It was a bit of a shock, losing all expectations. For years—all my life, really—parents, teachers, and guidance counselors had told me that if I went to a good college and did well, I would be able to find a job after graduation that would, with a little ladder-climbing, keep me comfortable and financially secure. After I graduated in May 2009, in political science, I moved back home to St. Louis to start my career, but there simply were no jobs to be found.
Over several months, I sent out more than 500 résumés for all sorts of jobs all over the country, but I got only two interviews and no offers.
I couldn't find a job, but neither could anyone I knew. Now, more than a year after graduation, most of my college friends still live at home, and many of those who have moved out are borrowing money from their parents to eat and pay rent. A few have internships, but most of those are unpaid, and few are likely to lead to jobs. Two friends who studied psychology for four years now work off the books at a sandwich shop. Another, who got her master's in development studies from Cambridge, became a barista at Starbucks.
Some are applying to grad school just to have something to do, but the prospect of racking up thousands more dollars in student debt is crushing. The rest are still looking, sending out résumés, going to career fairs, volunteering for experience, and networking. Some have given up. We are a whole generation graduating into a job market that has no room for us.
So I moved to India.
Two years earlier, I had spent a semester abroad in the Nepali-speaking regions of northeastern India, learning the language and culture through a fantastic study-abroad program at Pitzer College. In India, I met Pema Wangchuk, editor and publisher of Sikkim NOW, the most popular local English-language daily newspaper in the state of Sikkim. A couple months into my job hunt, I sent Pema an e-mail asking if he knew anyone who might be interested in hiring a young, enthusiastic American college graduate. "We'd be quite keen to have you here," he wrote back.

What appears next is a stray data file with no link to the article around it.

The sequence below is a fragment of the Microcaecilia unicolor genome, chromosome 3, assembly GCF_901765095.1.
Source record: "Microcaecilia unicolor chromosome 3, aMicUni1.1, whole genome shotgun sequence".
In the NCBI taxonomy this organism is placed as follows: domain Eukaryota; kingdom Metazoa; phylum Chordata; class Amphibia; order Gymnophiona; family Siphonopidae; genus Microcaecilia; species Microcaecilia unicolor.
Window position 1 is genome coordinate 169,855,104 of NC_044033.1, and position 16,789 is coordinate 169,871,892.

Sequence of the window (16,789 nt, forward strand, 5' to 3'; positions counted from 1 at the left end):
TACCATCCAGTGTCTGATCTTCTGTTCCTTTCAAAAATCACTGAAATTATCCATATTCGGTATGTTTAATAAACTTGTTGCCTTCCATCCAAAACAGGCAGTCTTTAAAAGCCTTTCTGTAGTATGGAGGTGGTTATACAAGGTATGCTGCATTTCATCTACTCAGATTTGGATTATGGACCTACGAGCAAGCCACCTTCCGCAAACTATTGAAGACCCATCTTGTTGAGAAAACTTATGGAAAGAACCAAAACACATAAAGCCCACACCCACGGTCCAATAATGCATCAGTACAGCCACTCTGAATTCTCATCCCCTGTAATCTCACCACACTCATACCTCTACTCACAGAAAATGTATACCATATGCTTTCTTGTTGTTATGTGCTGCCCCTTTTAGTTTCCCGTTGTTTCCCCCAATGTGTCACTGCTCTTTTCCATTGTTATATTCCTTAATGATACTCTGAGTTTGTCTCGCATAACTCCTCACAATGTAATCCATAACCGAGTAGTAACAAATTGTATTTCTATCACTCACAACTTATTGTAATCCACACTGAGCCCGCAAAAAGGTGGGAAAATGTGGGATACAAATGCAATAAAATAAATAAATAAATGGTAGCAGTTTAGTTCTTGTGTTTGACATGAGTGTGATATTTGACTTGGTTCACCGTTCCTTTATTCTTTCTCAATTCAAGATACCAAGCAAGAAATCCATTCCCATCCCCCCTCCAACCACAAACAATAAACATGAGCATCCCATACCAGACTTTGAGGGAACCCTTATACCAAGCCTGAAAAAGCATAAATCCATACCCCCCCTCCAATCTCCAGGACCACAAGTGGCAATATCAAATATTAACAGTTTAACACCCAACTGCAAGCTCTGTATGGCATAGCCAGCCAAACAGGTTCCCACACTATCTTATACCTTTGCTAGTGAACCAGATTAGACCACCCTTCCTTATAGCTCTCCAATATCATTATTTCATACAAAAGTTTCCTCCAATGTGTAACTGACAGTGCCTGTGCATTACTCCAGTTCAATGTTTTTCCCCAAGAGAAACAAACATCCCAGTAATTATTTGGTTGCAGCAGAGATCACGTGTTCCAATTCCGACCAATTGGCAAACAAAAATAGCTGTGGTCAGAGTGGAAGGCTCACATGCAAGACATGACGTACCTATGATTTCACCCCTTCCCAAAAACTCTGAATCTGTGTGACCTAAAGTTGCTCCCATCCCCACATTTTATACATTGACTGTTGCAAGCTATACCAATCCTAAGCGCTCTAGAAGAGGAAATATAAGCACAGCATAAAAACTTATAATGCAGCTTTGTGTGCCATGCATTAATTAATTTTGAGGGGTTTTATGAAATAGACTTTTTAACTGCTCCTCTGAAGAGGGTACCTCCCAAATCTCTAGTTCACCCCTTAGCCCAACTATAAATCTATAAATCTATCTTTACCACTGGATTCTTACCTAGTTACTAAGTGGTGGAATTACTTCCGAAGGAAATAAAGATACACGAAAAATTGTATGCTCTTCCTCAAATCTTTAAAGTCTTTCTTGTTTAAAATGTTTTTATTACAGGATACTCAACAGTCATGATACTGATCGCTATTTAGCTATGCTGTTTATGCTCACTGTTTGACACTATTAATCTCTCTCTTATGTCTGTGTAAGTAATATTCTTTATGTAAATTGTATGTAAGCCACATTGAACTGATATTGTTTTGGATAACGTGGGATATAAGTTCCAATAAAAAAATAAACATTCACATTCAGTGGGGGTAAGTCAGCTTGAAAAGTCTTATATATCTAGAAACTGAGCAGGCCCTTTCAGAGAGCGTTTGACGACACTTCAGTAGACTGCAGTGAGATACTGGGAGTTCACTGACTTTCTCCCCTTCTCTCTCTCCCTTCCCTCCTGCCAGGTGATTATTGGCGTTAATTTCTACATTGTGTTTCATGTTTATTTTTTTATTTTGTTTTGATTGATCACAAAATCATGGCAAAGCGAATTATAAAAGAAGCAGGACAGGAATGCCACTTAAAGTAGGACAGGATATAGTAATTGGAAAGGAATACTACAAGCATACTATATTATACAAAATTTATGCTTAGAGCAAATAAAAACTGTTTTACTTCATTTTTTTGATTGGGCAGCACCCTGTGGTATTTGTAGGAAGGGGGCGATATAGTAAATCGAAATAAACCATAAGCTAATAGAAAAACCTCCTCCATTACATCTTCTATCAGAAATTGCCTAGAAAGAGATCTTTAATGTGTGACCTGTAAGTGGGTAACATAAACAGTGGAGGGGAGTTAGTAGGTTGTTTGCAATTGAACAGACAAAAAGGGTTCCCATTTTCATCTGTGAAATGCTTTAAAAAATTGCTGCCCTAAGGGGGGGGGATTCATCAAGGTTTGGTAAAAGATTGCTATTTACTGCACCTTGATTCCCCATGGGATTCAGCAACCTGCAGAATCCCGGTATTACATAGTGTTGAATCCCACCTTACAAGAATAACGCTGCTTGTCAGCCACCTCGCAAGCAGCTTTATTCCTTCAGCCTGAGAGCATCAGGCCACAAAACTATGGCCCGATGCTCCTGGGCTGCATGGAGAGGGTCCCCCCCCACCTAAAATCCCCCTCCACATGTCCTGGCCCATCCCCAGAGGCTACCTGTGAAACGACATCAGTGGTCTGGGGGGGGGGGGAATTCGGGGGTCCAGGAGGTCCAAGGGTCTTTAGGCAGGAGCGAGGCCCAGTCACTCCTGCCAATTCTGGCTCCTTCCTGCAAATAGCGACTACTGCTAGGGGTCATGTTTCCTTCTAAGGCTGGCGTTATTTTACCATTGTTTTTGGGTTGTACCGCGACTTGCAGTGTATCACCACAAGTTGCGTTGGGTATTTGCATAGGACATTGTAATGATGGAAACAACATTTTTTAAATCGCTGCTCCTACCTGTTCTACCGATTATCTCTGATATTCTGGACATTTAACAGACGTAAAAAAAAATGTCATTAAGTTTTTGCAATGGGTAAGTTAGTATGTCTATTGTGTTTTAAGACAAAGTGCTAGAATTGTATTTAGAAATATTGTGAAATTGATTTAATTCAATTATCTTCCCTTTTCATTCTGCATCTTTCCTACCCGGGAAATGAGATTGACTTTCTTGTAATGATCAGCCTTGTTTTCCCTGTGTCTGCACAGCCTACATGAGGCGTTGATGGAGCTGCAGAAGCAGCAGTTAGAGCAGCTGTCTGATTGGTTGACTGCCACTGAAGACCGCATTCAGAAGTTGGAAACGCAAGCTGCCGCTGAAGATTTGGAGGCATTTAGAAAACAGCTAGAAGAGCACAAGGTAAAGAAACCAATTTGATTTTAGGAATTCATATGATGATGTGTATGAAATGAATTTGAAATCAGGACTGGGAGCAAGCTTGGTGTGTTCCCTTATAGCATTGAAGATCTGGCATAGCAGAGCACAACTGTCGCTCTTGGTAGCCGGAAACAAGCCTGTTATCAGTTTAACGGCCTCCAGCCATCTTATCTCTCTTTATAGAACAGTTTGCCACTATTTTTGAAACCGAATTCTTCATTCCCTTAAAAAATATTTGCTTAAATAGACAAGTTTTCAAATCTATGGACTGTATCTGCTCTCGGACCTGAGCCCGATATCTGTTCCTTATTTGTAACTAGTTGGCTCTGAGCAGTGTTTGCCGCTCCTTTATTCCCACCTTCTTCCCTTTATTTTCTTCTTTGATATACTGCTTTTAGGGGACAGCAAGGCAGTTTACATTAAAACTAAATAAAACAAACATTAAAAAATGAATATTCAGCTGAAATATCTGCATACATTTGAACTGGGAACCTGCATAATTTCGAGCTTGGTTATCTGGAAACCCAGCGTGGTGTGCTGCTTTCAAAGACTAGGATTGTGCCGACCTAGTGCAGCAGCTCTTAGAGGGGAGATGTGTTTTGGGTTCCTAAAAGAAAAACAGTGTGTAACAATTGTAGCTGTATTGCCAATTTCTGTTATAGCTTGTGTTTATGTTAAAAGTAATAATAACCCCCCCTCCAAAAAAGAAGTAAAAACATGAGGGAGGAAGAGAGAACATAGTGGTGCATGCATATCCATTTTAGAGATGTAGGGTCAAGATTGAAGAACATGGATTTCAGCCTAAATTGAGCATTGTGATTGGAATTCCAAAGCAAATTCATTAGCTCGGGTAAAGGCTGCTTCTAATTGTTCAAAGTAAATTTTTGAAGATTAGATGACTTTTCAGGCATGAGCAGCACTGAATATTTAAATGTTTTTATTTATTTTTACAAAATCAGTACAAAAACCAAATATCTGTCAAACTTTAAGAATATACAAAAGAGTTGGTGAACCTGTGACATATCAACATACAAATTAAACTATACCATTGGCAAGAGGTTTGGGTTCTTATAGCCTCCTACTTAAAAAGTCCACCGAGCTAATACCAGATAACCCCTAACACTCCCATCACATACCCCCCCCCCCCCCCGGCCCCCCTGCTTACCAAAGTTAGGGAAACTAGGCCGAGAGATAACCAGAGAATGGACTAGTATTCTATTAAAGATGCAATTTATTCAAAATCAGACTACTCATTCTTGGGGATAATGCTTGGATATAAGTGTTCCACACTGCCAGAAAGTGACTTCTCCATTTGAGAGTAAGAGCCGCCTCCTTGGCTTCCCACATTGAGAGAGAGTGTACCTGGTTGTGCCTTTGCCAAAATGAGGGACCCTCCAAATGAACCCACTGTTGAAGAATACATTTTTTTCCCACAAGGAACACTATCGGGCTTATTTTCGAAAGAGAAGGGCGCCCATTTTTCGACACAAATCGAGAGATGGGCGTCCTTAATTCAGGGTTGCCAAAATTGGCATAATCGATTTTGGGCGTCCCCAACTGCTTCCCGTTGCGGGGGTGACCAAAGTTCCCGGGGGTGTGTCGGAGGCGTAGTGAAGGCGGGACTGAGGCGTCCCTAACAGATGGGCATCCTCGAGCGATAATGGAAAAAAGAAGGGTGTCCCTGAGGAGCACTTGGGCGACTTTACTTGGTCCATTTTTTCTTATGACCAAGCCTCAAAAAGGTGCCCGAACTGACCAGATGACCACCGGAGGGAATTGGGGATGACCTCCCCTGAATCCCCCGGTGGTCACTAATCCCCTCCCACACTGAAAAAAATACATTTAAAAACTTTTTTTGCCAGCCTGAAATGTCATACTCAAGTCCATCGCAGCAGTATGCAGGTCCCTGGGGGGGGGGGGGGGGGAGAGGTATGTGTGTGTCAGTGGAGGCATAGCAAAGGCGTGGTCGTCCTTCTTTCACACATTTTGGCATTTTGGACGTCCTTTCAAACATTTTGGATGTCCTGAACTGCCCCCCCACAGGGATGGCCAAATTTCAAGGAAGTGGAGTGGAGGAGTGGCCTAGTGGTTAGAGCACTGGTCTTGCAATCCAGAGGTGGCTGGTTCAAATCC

After lots of e-mails and late-night international phone calls, I got on a plane and went. I had been unemployed for eight months.
My arrangement with NOW is informal. I help out doing a little photography, a little feature writing, and a lot of copy editing. Native-level English proficiency is a rare skill in much of the developing world. I take garbled press releases from local nongovernmental organizations and government departments, and equally garbled correspondent reports from remote districts of the state, and fix the punctuation, syntax, usage, and spelling to turn them into real news stories.
I also write feature pieces for our `Sunday edition, interviewing NGO's about their projects and local experts about social trends. I'm learning a lot about reporting, writing, and running a small newspaper, not to mention life and politics in northeast India and Asia in general. I suspect I am getting more intimate and comprehensive journalism experience here than I would in almost any internship, temp position, or entry-level job that I could have found back in the States.
In exchange for my work, Pema found me a flat to stay in and arranged for my meals. The cost of living here is so cheap that, with my room and board taken care of, I can live comfortably on around $10 a week. If I were back in the United States, even with the most austere lifestyle, I would be costing my family far more than that by just eating their groceries, running their utilities, and burning their gas.